The Greens need to win votes off the Liberal Party to win. Labor’s surplus flows to the Greens as preferences, so winning votes off Labor doesn’t help.

The current political environment suggests the Liberal Party should be strengthening their position across the country. The Liberals (led by Seselja) gained ground at the ACT election last October, and the Greens lost a lot of ground.

On the other hand, the Humphries-Seselja was a very messy fight, and Tony Abbott’s agenda may not go down well in Canberra. Simon Sheikh is a strong candidate, and could produce a result that bucks the national trend.

12 COMMENTS

  1. The swing to Seselja was strongest in the southern part of the Canberra seat in the Tuggeranong area – the Liberals made very little impression in Belconnen. The relevance of the Territory election for the Senate campaign is hard to predict.

    The pre-selection fight was messy and may impact on the actual capacity of on the ground campaigning by the Liberal Party.

  2. Looking at current circumstances, I could see the Greens getting the second seat, here. Labor is making some gains against the Liberals, but some of their policies are going to push some people towards the Greens at the same time (for instance, the PNG “solution”).

    I think we might find that it’s incredibly close – less than 0.02 quotas in it, that’s my prediction. And if the election were held today, I think we’d see the Greens ahead, but it’s early days yet.

  3. Zed to poll under a quoto but get over the line. The further the debate lurches to the right, the more the small l liberals are likely to protest green

  4. SHould be noted that only 4 groups ran here so other then the two major parties, the democrats and greens were the only protest party. This will be difficult for the greens to win now but will hav to wait until after senate deals are locked in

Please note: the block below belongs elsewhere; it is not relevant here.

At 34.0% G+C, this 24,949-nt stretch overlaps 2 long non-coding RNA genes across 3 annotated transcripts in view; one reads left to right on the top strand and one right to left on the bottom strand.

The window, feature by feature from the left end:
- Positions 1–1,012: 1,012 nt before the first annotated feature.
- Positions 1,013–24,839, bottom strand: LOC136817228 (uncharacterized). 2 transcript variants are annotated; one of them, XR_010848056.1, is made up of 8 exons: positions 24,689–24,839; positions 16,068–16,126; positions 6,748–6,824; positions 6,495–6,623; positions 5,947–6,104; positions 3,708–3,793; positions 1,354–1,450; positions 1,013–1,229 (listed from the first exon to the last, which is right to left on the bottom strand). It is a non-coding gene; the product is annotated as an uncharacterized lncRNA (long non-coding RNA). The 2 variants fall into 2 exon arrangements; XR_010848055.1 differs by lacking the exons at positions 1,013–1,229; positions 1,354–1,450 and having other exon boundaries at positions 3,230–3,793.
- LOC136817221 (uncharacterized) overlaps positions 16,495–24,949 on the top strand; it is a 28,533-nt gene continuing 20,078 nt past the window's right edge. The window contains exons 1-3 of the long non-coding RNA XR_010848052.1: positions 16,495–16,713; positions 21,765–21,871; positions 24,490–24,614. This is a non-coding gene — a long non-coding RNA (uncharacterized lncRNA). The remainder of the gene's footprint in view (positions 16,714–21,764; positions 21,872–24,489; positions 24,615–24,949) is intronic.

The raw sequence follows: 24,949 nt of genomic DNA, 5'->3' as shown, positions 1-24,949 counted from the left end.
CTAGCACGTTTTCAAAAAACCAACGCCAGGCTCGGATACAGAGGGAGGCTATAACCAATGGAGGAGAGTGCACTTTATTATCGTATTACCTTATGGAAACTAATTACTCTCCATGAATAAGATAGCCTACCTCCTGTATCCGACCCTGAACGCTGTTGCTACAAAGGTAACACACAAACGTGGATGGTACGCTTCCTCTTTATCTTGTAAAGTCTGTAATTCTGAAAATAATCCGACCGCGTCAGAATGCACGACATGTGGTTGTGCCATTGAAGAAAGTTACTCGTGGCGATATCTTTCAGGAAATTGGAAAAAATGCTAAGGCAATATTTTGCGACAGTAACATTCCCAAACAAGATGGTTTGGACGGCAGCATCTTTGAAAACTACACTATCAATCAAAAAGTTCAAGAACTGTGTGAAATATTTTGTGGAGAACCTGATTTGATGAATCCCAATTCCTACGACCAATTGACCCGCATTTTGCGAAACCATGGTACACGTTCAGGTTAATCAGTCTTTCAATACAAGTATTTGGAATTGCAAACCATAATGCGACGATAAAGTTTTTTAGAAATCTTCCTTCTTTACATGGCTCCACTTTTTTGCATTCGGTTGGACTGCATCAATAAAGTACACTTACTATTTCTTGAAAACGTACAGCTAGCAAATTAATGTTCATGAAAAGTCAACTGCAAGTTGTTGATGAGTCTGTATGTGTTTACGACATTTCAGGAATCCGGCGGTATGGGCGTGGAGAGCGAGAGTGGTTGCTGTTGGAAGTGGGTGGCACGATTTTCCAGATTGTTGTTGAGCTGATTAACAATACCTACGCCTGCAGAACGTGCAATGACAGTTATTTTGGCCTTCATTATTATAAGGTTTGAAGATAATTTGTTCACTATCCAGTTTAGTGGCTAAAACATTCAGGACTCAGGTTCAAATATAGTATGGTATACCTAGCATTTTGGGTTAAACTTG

5. If Zed polls under a quota by any reasonable amount he will be gone. There will be very few votes to come back to him from anywhere else.

    The real issue is whether the Liberal Senate vote drops to any extent as a result of Gary Humphries losing pre-selection and Zed’s almost immediate departure from Territory politics once the Liberals didn’t make it into government. I don’t think there are enough discontented Liberal voters to open the door to elect a Green senator but I intend to support the effort to get that seat.

  6. Just had a look at the updated Senate list of declared candidates – PUP and Katter look like the only groups that might take votes off the Liberals – but the candidates are not high profile and don’t seem likely to make much of an impact.

  7. Greens seem to be doing well with volunteers and doing much more door knocking than previous elections, putting lots of effort in Tuggeranong Valley and Gunghalin – their weakest areas

  8. At this stage Sheikh looks like he’s too far behind.
    Seselja is only a few thousand votes short of the quota, so Sheikh needs everybody else’s preferences to make it – virtually impossible if you ask me.

  9. Hi Warren – if you run the percentages of the ALP, LIB and GRN vote through the ABC Senate calculator, then it looks to me that Seselja will lose. This is because everyone is preferencing against him (except for the Rise Up Australia and Animal Justice Party + Stable Pop Party has a split ticket).

    I think the only way for Seselja to win is to get enough votes from postals etc to get him over the line. In the ACT I don’t think Rise Up Australia will amount to much. Before the election it was pretty well understood that the Libs need to get to the quota pretty much on their own. With a messy preselection even some Lib voters may have voted below the line to preference ahead of Seselja (eg putting his running mate #1, but then putting Zed behind Sheik).

    This is mighty close.

  10. Hi MCBAL, I didn’t say it wasn’t close. I just thought Seselja was close enough to the quota to get there. I saw a piece by Angela Shanahan in the OZ about the Seselja-Sheikh battle – it said Seselja probably should’ve won last year’s ACT election because voters were very unhappy with the Labor government but he came up short, and suddenly he quit the ACT Parliament to run against Humphries for Senate preselection, which was messy and caused much resentment. If those things had been working against Seselja, his Senate vote probably should’ve been lower than it is (at the moment), but because it’s not, I think he’ll get over the line.